"The fact that there's 192 of these and that they're widespread — we find these throughout the Chincha Valley — it means on one level that multiple groups of people coordinated and responded in a shared way, that this interesting practice was deemed the appropriate way of dealing with disturbed bodies of the dead," added Dr. Bongers.

Two fieldstone chullpas in the middle Chincha Valley  (Michael Rosales/Antiquity Publications Ltd)

Two fieldstone chullpas in the middle Chincha Valley  (Michael Rosales/ Antiquity Publications Ltd )

The Arrival of the Conquistadores and the Ensuing Destruction

At this point in time, the Inca Empire (estd. in the early 1200s) was crumbling from within, and this decline was exacerbated by the arrival of Pizarro and his conquistadores. Apart from the brutalities of weaponry and warfare that they carried, the conquistadores were able to wipe out huge swathes of the native populations through disease. Initially by accident, the Spanish soon discovered that the indigenous tribes had no immunity and resistance to the ‘Old World’ diseases like measles, smallpox, influenza, to name a few.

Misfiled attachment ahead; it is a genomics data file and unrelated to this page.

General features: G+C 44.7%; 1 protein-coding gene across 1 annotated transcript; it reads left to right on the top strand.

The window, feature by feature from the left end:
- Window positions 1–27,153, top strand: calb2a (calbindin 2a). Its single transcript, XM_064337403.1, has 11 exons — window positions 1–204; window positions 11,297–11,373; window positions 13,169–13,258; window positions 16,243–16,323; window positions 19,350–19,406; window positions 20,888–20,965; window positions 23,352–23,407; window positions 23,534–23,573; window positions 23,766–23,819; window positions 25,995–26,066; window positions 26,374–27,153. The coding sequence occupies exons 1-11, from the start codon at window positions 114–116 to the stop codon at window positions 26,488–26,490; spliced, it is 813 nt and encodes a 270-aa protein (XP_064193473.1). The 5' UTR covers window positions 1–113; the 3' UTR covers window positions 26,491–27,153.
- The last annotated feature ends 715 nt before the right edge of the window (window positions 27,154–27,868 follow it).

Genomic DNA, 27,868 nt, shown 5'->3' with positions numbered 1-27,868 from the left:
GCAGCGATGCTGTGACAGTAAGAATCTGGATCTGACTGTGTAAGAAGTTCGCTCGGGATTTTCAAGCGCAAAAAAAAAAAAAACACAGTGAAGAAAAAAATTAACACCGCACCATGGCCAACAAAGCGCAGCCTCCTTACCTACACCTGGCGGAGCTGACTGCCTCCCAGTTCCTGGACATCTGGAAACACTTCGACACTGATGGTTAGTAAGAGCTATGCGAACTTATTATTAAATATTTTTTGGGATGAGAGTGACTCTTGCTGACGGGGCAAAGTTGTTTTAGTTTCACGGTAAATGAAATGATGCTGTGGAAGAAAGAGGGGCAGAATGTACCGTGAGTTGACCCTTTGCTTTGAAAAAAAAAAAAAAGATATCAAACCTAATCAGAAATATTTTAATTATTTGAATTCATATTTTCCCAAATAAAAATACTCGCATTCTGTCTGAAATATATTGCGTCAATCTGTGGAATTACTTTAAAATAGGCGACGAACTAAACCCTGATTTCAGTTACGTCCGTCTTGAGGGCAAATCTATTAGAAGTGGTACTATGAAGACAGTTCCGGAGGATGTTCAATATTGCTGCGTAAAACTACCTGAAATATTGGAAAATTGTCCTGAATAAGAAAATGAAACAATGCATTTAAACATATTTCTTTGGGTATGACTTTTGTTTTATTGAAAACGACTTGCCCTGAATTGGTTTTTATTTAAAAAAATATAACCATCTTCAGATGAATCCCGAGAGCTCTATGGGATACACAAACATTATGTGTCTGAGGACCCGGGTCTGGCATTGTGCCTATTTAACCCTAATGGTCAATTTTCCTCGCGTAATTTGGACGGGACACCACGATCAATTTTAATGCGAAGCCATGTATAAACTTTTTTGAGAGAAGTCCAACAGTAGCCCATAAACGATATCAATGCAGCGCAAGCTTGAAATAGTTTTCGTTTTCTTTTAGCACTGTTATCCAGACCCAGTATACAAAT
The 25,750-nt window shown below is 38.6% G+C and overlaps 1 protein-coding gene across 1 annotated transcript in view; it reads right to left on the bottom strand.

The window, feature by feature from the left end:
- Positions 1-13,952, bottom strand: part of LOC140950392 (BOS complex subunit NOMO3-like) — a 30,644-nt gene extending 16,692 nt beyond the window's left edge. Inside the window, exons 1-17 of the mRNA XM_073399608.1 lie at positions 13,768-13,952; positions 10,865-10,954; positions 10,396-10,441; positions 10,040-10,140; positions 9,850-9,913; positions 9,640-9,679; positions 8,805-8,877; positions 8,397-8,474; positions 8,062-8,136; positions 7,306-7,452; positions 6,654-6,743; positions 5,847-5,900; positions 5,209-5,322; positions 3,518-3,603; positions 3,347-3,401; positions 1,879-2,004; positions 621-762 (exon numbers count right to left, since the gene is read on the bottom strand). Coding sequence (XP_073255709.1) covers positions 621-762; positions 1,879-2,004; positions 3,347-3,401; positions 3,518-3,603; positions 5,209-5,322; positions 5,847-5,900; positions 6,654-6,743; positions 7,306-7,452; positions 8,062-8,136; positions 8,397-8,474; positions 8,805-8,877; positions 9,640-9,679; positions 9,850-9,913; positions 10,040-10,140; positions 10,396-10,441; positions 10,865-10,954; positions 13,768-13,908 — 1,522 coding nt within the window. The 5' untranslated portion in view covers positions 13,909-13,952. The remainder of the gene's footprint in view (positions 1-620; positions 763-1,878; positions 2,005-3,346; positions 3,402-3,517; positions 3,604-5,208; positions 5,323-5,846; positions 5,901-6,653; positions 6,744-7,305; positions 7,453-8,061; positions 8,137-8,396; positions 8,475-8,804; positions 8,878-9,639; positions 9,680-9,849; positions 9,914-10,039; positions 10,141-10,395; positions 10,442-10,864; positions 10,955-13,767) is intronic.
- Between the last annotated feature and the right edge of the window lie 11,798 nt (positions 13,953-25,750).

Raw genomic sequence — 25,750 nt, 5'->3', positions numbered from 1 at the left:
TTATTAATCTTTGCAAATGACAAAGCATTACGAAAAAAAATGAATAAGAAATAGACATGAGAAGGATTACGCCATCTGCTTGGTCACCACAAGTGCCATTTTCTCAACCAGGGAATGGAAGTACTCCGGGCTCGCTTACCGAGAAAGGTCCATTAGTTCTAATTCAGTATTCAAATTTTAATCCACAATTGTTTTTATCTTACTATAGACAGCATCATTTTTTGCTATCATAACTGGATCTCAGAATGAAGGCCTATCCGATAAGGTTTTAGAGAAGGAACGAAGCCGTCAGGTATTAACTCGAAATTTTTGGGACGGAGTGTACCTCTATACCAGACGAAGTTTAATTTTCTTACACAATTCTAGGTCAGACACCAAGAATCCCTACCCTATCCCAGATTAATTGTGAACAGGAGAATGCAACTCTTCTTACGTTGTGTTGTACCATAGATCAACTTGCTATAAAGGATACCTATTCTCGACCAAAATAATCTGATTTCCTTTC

This caused a rapid decline of the great civilization, and by 1532, the last Inca stronghold had fallen to the Spanish . Though there were concerted attempts by various leaders of the remaining Inca to organize and expel the Spanish, these proved futile, and by the 18th century, all such efforts vanished.

The Inca Empire was a highly centralized structure, quasi-federal in nature, and the burials were likely performed by the wealthy and the elite, according to Dr. Bongers. He adds that these people formed the upper crust of the wealthy centralized society that dominated the Chincha Valley during the Late Intermediate Period, which just precedes the Inca Empire.

This Chincha Kingdom, which thrived in the period between 1000 and 1400 AD, merged with the Inca by the end of this period, but their population numbers rapidly dwindled – from 30,000 to less than a 1,000 by the time the Spanish had wreaked their onslaught and havoc. To add salt to the wounds, the Spanish ransacked Chincha graves en masse, in search for gold and other valuable artifacts, wantonly destroying these graves.

Skulls and vertebrae-on-posts associated with disturbed textile bundles. (Jacob L. Bongers / Antiquity Publications Ltd)

Skulls and vertebrae-on-posts associated with disturbed textile bundles. (Jacob L. Bongers / Antiquity Publications Ltd )

Graves and the Afterlife: A Cultural Anomaly?